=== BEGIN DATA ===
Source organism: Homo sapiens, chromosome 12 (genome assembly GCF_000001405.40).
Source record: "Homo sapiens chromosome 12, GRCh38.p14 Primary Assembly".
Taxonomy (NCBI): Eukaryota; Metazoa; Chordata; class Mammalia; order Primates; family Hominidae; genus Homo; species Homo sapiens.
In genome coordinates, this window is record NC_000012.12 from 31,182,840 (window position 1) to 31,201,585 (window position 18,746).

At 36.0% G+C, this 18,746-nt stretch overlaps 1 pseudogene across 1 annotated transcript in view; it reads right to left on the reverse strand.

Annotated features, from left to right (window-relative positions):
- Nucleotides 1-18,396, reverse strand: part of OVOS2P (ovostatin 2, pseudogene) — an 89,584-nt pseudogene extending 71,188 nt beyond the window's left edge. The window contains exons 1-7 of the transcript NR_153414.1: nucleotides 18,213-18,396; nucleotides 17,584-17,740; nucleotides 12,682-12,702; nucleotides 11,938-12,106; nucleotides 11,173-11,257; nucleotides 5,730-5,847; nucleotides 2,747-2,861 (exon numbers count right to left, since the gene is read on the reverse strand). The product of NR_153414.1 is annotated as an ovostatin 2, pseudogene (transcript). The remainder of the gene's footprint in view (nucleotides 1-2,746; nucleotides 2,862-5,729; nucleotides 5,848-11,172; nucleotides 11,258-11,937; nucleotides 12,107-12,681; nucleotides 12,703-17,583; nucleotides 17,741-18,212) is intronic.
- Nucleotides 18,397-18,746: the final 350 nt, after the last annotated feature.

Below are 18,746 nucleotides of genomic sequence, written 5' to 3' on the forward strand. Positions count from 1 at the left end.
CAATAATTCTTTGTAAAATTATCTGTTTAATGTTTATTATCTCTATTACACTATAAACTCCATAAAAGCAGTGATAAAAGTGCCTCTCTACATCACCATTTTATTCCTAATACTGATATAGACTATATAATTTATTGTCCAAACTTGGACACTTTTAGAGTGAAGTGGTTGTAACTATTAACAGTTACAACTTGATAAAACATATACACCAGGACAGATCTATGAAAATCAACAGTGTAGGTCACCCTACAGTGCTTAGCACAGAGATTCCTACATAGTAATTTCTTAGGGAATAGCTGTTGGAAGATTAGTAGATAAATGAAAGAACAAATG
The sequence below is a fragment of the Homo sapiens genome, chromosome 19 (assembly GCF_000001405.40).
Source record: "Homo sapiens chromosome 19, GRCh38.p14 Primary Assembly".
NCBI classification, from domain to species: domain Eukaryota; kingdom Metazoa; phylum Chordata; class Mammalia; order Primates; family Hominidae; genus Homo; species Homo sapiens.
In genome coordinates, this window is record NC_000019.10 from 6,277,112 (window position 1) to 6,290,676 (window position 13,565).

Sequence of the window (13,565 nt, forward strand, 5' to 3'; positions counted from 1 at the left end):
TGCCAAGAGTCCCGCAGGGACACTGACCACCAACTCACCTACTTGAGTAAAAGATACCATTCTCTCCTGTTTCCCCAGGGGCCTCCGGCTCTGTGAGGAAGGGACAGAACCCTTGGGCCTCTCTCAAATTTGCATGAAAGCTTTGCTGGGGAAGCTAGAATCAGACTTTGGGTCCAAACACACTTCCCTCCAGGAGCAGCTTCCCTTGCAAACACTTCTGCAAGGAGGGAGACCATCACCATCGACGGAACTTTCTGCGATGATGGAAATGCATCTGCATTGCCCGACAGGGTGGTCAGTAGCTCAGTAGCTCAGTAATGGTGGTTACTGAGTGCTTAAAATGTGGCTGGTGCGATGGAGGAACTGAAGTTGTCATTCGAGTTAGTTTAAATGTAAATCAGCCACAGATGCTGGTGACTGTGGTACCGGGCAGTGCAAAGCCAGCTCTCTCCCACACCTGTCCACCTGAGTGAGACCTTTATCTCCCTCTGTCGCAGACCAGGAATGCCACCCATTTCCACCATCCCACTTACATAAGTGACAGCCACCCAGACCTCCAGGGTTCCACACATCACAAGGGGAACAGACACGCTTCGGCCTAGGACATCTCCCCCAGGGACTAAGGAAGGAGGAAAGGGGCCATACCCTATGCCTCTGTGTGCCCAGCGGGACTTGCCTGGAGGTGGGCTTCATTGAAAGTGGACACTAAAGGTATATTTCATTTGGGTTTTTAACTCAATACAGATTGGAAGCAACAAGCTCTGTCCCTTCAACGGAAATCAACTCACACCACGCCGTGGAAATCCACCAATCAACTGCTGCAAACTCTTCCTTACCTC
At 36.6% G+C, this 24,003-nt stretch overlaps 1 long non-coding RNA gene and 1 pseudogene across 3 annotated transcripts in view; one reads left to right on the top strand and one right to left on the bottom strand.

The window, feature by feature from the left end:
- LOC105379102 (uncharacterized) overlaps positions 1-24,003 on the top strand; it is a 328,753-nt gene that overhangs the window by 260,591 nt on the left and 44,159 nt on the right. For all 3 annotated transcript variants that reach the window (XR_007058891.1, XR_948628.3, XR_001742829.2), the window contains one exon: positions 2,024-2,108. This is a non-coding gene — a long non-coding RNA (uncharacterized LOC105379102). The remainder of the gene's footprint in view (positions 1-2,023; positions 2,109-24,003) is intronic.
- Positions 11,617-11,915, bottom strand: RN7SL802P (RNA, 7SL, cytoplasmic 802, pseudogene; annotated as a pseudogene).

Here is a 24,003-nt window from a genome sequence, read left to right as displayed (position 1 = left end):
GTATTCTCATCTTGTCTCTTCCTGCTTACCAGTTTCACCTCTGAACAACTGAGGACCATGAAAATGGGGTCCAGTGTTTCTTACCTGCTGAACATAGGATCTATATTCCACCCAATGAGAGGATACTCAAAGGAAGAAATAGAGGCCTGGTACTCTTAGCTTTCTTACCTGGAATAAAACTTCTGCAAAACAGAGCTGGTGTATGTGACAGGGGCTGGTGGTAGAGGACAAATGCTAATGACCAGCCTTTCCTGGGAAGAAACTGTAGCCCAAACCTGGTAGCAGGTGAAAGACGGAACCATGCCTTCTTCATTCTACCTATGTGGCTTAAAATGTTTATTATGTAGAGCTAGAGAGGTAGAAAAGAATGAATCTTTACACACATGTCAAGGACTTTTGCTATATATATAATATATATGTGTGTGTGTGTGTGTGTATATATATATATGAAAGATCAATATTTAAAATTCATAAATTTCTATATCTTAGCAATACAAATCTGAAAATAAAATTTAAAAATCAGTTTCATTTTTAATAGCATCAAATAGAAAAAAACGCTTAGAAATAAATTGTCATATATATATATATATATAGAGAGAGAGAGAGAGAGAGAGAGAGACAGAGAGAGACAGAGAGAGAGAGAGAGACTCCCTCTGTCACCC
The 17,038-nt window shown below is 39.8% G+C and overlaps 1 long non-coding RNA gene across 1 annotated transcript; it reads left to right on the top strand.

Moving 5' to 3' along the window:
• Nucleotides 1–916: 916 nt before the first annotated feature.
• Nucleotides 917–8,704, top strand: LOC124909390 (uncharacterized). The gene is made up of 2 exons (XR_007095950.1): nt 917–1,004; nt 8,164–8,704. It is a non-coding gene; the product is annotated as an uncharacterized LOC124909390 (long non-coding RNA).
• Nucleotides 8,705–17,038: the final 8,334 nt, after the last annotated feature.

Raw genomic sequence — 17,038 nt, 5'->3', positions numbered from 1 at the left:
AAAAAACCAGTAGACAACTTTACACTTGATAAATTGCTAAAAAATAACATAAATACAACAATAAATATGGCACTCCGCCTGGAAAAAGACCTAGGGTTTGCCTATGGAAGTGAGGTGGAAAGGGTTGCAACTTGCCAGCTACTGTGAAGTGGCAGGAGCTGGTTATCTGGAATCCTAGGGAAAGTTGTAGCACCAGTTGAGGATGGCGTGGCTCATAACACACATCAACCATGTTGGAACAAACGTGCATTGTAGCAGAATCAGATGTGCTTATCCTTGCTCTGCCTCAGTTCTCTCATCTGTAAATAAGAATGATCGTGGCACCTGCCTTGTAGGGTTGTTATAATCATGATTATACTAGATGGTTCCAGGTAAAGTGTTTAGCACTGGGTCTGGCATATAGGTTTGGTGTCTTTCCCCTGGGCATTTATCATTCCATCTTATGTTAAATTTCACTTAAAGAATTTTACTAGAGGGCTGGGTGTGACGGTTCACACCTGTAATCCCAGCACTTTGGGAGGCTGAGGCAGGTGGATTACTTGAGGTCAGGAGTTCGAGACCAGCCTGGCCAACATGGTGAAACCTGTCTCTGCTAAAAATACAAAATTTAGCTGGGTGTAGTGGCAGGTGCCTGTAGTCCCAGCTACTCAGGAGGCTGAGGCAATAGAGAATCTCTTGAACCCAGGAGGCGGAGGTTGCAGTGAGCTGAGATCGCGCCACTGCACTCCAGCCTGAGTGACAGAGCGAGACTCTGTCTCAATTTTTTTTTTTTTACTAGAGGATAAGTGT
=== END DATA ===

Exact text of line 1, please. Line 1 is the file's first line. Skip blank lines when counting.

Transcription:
Source organism: Homo sapiens, chromosome 12 (genome assembly GCF_000001405.40).